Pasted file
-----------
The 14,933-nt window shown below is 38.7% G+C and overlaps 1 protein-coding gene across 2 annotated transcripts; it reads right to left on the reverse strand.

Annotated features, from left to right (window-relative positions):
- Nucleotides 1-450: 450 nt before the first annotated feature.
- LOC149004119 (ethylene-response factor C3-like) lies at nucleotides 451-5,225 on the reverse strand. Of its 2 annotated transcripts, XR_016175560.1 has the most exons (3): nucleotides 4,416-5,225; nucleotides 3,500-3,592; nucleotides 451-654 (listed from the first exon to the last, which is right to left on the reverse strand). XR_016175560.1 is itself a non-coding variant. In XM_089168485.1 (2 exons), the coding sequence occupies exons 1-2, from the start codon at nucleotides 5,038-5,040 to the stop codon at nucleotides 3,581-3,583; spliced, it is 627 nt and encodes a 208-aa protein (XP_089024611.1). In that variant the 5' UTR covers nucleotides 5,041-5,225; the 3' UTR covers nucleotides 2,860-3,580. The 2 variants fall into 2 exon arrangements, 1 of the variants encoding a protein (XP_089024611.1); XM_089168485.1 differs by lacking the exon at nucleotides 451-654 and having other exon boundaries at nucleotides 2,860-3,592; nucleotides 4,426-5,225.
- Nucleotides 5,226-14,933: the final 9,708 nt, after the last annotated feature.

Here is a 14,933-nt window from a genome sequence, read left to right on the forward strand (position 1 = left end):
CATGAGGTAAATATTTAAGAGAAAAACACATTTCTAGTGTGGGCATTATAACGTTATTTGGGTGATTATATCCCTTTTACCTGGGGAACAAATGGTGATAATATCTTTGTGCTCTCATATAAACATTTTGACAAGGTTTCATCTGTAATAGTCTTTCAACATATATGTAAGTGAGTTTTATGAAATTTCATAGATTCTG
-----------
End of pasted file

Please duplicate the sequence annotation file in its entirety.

The 14,933-nt window shown below is 38.7% G+C and overlaps 1 protein-coding gene across 2 annotated transcripts; it reads right to left on the reverse strand.

Annotated features, from left to right (window-relative positions):
- Nucleotides 1-450: 450 nt before the first annotated feature.
- LOC149004119 (ethylene-response factor C3-like) lies at nucleotides 451-5,225 on the reverse strand. Of its 2 annotated transcripts, XR_016175560.1 has the most exons (3): nucleotides 4,416-5,225; nucleotides 3,500-3,592; nucleotides 451-654 (listed from the first exon to the last, which is right to left on the reverse strand). XR_016175560.1 is itself a non-coding variant. In XM_089168485.1 (2 exons), the coding sequence occupies exons 1-2, from the start codon at nucleotides 5,038-5,040 to the stop codon at nucleotides 3,581-3,583; spliced, it is 627 nt and encodes a 208-aa protein (XP_089024611.1). In that variant the 5' UTR covers nucleotides 5,041-5,225; the 3' UTR covers nucleotides 2,860-3,580. The 2 variants fall into 2 exon arrangements, 1 of the variants encoding a protein (XP_089024611.1); XM_089168485.1 differs by lacking the exon at nucleotides 451-654 and having other exon boundaries at nucleotides 2,860-3,592; nucleotides 4,426-5,225.
- Nucleotides 5,226-14,933: the final 9,708 nt, after the last annotated feature.

Here is a 14,933-nt window from a genome sequence, read left to right on the forward strand (position 1 = left end):
CATGAGGTAAATATTTAAGAGAAAAACACATTTCTAGTGTGGGCATTATAACGTTATTTGGGTGATTATATCCCTTTTACCTGGGGAACAAATGGTGATAATATCTTTGTGCTCTCATATAAACATTTTGACAAGGTTTCATCTGTAATAGTCTTTCAACATATATGTAAGTGAGTTTTATGAAATTTCATAGATTCTG